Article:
India can do a Silicon Valley in 5 years: World Bank

According to the report, investments for innovation often consist of marginal improvements in process or products, rather than significant technology adoption or new product imitation.

India can do a Silicon Valley in 5 years: World Bank

New Delhi: India has the potential to innovate on the lines of Silicon Valley but it needs to do more for expanding the innovation ecosystem as it aspires to become a middle income country, World Bank India head Junaid Kamal Ahmad said on Tuesday.

He said what drives productivity is pertinent when it comes to innovation and is a very relevant question for India as it seeks to move up the ladder from low middle income to high income country.

Releasing a World Bank report on innovation in developing countries, he said: "I think we can do a Silicon Valley in India in the next five years..As the world is changing, we can leapfrog.

"I believe firm size, firm capability and innovation have a strong relationship. More needs to be done in the innovation ecosystem in India where firms continue to remain stagnant."

In developing countries, the concept of national innovation system must be expanded, said the World Bank Chief Economist for Equitable Growth, Finance and Institutions, William F Maloney.

According to the report, investments for innovation often consist of marginal improvements in process or products, rather than significant technology adoption or new product imitation.

"They very rarely involve frontier research...If a firm (or country) invests in innovation but cannot also import the necessary technology, contract or hire trained workers and engineers, or draw on new organisational techniques, the returns to that investment will be low."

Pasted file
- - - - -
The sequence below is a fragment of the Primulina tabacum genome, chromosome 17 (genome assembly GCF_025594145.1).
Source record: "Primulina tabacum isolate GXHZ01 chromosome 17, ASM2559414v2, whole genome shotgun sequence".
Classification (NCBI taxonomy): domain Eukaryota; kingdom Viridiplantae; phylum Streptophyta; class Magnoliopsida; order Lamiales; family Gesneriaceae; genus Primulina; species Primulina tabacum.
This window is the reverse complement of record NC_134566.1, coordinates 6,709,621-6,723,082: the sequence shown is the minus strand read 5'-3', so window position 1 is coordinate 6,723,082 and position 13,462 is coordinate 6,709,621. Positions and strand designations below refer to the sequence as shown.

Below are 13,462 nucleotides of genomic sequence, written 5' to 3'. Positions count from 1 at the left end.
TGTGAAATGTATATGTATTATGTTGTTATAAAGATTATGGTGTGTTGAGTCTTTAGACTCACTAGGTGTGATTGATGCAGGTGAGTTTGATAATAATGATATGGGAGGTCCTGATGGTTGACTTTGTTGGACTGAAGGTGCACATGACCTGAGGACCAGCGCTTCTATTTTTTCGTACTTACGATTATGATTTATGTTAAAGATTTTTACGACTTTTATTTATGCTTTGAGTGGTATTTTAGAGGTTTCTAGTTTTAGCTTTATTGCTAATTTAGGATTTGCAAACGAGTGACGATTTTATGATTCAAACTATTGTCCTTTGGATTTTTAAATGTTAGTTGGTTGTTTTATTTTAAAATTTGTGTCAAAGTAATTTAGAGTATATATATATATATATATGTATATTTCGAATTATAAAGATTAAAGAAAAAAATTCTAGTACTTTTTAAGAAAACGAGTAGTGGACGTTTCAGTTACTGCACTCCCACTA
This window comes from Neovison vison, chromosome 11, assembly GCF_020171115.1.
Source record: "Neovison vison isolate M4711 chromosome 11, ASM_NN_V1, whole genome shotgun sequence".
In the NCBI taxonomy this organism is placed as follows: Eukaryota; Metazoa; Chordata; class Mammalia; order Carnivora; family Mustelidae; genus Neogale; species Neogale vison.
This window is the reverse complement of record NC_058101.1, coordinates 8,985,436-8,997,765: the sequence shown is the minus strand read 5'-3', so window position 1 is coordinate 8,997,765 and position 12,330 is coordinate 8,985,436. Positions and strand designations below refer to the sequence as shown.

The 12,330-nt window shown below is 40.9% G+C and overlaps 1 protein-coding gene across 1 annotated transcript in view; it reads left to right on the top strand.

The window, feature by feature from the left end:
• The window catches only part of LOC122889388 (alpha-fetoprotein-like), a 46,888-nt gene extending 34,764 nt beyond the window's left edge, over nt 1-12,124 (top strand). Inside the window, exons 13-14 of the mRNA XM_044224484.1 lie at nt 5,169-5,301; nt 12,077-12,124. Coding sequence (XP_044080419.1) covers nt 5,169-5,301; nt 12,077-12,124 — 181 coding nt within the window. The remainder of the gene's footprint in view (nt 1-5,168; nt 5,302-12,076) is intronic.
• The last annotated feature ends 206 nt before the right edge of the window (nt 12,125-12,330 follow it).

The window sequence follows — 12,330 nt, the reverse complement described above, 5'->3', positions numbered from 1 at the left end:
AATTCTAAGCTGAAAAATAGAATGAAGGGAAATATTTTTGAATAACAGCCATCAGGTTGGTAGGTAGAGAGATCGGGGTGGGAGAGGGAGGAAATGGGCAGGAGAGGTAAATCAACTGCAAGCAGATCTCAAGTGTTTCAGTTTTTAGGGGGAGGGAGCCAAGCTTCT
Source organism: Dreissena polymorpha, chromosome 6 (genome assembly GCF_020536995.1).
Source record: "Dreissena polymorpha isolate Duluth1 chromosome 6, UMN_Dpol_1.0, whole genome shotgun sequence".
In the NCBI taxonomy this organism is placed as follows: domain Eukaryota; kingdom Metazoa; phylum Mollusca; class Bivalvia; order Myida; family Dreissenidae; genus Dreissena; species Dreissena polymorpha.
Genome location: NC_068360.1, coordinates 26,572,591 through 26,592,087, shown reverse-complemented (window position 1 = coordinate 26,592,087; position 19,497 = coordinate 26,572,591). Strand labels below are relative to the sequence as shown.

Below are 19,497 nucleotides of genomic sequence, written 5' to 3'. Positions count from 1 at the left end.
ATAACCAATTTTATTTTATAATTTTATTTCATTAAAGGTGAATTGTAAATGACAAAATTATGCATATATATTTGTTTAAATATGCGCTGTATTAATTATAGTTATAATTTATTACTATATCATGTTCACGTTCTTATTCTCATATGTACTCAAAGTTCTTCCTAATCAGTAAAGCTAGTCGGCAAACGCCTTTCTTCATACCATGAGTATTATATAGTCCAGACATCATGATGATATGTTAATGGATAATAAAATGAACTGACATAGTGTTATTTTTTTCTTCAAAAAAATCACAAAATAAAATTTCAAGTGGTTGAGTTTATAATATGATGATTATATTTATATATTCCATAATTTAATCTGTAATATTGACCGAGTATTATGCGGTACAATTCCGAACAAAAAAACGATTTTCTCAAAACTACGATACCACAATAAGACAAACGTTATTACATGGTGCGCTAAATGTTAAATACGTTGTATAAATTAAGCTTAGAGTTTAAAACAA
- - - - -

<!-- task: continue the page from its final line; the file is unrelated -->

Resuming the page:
Returns from investments in research and development (R&D) rise initially, but lack of complementary factors over time result in their decline, the report said.

"The policy maker's conception of the national innovation system (NIS) must go beyond the usual institutions and policies designed to offset standard innovation-related market failures. The scope of the NIS must include broader complementary factors and supporting institutions," it added.

Further, innovation cannot be supply driven, there must be demand from firms that have the capabilities to innovative.

"On this demand side, the firm and its decisions to innovate, policy makers must be concerned with the incentives for firms to accumulate the necessary physical, human and knowledge capital," Maloney said.

 

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